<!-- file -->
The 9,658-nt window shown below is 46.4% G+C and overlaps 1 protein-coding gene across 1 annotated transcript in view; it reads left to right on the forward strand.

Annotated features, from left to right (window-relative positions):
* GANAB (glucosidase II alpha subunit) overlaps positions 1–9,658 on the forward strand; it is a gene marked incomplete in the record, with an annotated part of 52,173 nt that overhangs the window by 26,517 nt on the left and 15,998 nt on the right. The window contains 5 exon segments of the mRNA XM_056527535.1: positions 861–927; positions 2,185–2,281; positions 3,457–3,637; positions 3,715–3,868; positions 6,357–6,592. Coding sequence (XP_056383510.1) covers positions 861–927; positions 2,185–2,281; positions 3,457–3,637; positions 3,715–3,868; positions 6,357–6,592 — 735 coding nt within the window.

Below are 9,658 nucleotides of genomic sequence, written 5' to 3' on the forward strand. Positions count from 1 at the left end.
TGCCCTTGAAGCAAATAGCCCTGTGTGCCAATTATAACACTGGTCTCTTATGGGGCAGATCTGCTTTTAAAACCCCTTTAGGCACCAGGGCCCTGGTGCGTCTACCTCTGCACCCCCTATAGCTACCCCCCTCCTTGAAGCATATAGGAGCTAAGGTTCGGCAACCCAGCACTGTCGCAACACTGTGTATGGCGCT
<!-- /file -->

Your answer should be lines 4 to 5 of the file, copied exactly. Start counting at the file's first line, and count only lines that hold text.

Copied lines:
Below are 9,658 nucleotides of genomic sequence, written 5' to 3' on the forward strand. Positions count from 1 at the left end.
TGCCCTTGAAGCAAATAGCCCTGTGTGCCAATTATAACACTGGTCTCTTATGGGGCAGATCTGCTTTTAAAACCCCTTTAGGCACCAGGGCCCTGGTGCGTCTACCTCTGCACCCCCTATAGCTACCCCCCTCCTTGAAGCATATAGGAGCTAAGGTTCGGCAACCCAGCACTGTCGCAACACTGTGTATGGCGCT